Even novice leopard gecko owners know how sensitive leopard geckos can be to their environment. And their food is definitely a part of their environment. So, as a new owner one may understandably ask “How to feed leopard geckos?”
A fully mature leopard gecko needs to be fed every 3 to 4 days. Really young ones need to be fed once every day. And for leopard geckos between 6 – 12 months old, feeding should be done every other day.
This is not a simple question to answer. So, we went ahead and wrote a full leopard gecko feeding schedule. We’ve also provided a leopard gecko feeding chart to help you follow this schedule much more easily.
When to feed your leopard gecko?
The best time when you can feed your leopard gecko is at night. More specifically between 9 PM and 5 AM.
Leopard geckos are crepuscular. This means in the wild they are most active between dawn and dusk. So, that is exactly when you should feed them.
Trying to feed them before or after this time frame may disrupt their sleep cycle. This can eventually cause dire health issues.
How Often Should You Feed Leopard Geckos?
This entirely depends on your leopard geckos age. Younger leopard geckos need daily feeding. But as they grow older, they require lesser and lesser food.
Here’s how often you should feed your leopard geckos –
- 0 to 6 months old: Once every day
- 6 to 12 months old: Once every other day
- More than 12 months old: Once every 3 to 4 days
What to feed your leopard gecko?
Leopard geckos like to eat all sorts of insects. The most common insects used to feed leopard geckos are crickets, mealworms, roaches, and waxworms.
Make sure the size of the food isn’t too big for your leopard gecko. Measure the distance between your leopard gecko’s eyes. The length of the bugs you feed should not be longer than that.
Remember to use a variety of insects. Feeding your gecko the same thing over and over again will bore them out. So, use different sorts of insects for mental stimulation.
Don’t forget to gut load the bugs before feeding them to your leopard gecko. Gut loading means raising the bugs with a properly nutritious diet so that they can pass it on to your gecko.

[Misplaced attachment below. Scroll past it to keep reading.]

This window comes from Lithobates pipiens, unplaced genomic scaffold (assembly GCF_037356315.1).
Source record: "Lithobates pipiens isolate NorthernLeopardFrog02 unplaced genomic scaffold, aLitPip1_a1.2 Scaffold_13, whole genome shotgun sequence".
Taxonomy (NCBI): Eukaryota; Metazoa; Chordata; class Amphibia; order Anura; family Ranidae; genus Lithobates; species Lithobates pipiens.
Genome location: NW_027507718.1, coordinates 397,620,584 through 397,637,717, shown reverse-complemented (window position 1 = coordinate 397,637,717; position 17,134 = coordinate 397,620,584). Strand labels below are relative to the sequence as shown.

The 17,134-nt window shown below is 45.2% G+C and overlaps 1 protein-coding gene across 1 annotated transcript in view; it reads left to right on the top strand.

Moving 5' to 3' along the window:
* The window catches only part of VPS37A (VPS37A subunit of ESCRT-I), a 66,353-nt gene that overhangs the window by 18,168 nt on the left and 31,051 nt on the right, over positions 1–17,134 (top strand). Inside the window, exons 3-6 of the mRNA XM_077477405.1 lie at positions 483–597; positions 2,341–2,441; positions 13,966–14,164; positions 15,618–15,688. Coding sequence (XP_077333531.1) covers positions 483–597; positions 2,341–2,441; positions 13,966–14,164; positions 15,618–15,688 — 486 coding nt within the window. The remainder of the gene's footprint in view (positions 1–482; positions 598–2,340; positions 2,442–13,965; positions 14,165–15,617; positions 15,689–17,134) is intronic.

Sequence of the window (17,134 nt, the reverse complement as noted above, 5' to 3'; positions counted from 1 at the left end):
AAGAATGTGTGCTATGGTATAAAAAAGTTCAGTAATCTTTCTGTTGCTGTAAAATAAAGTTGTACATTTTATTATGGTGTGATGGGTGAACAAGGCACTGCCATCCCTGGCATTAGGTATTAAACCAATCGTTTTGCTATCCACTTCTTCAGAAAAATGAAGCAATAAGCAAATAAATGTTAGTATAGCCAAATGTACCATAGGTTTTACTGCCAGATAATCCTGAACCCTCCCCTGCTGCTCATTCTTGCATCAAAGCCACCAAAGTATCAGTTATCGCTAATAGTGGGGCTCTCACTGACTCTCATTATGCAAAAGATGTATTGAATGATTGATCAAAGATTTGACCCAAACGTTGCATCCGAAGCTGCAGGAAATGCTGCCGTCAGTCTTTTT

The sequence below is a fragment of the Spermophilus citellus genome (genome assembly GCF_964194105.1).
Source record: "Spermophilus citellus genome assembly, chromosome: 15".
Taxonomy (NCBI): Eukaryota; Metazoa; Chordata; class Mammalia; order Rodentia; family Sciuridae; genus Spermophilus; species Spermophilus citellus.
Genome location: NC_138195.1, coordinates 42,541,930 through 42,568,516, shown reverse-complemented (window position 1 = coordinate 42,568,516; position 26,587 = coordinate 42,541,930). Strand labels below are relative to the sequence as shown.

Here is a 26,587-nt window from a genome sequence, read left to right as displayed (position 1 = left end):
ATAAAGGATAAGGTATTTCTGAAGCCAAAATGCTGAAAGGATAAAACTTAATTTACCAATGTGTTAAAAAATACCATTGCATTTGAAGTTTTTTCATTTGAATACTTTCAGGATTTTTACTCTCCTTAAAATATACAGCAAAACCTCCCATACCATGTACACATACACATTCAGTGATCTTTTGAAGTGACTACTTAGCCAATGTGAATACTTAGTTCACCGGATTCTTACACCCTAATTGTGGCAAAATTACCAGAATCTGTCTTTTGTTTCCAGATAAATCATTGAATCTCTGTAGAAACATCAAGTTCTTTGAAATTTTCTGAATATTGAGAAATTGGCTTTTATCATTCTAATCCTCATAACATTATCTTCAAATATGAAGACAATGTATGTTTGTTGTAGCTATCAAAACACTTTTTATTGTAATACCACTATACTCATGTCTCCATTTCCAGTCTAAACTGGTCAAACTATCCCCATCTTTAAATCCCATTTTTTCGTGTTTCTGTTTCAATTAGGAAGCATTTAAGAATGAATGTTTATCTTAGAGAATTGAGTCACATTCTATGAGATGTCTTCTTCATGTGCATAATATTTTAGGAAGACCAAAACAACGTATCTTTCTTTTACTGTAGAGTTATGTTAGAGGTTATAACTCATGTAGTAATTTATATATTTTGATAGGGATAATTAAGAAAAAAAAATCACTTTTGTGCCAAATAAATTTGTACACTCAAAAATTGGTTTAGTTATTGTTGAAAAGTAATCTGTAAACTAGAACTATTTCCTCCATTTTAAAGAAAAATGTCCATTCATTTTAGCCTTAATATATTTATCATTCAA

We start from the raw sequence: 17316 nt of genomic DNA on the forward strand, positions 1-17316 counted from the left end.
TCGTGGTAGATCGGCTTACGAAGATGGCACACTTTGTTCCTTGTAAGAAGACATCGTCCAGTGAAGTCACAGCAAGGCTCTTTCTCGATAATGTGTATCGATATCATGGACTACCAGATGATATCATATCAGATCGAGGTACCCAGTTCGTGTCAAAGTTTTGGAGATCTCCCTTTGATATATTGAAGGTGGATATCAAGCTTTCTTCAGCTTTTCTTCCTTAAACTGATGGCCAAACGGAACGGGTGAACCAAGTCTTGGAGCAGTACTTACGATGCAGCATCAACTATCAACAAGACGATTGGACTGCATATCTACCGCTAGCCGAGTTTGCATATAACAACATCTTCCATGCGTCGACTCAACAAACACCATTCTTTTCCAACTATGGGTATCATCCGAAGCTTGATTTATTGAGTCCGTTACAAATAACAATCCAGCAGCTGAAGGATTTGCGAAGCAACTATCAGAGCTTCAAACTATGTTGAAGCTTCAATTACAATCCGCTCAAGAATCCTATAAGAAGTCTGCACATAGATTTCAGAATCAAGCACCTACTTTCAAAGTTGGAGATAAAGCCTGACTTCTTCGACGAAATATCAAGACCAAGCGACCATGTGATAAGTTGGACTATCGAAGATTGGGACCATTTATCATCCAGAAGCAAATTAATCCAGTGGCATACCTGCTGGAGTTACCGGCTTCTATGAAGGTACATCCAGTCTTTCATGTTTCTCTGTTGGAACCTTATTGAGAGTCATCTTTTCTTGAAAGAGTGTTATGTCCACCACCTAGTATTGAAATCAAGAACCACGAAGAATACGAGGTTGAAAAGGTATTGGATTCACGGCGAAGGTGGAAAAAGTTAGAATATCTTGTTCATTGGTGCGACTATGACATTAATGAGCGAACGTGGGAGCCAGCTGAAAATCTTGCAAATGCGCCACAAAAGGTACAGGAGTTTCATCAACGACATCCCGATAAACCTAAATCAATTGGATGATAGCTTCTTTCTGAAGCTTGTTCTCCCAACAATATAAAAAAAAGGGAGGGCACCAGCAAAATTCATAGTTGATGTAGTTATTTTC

Don’t just use bug gel. That won’t provide enough nutrition. Try to feed the bugs different types of fruits and veggies as well.
Also, make sure you dust your leopard gecko’s food with calcium and vitamin powder from time to time.
How often should you provide supplements to a leopard gecko?
Leopard geckos need calcium and multivitamin supplements to survive in captivity. If you don’t do this then your leopard gecko is sure to suffer from health issues.
Especially young leopard geckos need plenty of supplement powder to grow up healthy. Here’s how often you should provide supplements to your leopard geckos –
|Age||Calcium powder||Vitamin powder|
|0 to 6 months||5 days a week||2 days a week|
|6 to 12 months||2 to 3 days a week||1 day a week|
|Over 12 months||6 to 8 days a month||2 to 3 days a month|
Do not mix powders. If you are powdering your gecko’s food with calcium on a particular day, don’t mix vitamin powder that day.
How much should you feed leopard geckos?
According to some leopard gecko owners, you should feed two proper sized insects for every inch of your leopard gecko’s body length.
But I don’t think that’s necessary. It’s really hard to overfeed leopard geckos. What I do is I take a bunch of crickets or mealworms, dust them with supplement powder, and just leave them in my leopard gecko enclosure for 15 minutes.
After that, I take out any that’s leftover. This has been working for me and you can do this too. If you feel like your leopard gecko is getting overweight or underweight, you can always mix up the feeding schedule a bit to figure out what’s right for your specific leopard gecko.
But one thing I might add is that don’t feed waxworms, pinkies, or any other fatty food too often. Leopard geckos love them but they are not healthy. I usually feed my geckos one waxworm every two weeks as a treat.
Leopard Gecko Feeding Chart
To make following the feeding schedule a bit easier I’m adding a calendar chart. You can print this out and hang it close to your gecko enclosure. This should provide a better understanding of how you should plan out a feeding routine across a month.
Baby Leopard Geckos
Juvenile Leopard Geckos
Adult Leopard Geckos
Every leopard gecko is different. So, you might need to do some tweaking to the schedule I’ve provided. Observe your leopard gecko’s weight over the course of a month or two.
If you think that your gecko is gaining too much weight then you can decrease the frequency of feeding and provide fewer wax worms or any other fatty food that you might be giving them.
In the opposite scenario if your leopard gecko seems to be losing too much weight then increase the portion of food provided.
By now you should know enough to plan out your leopard gecko feeding schedule. Feel free to comment, any questions that you might have. If you have any previous experience with leopard geckos then let us know what you think about this guide.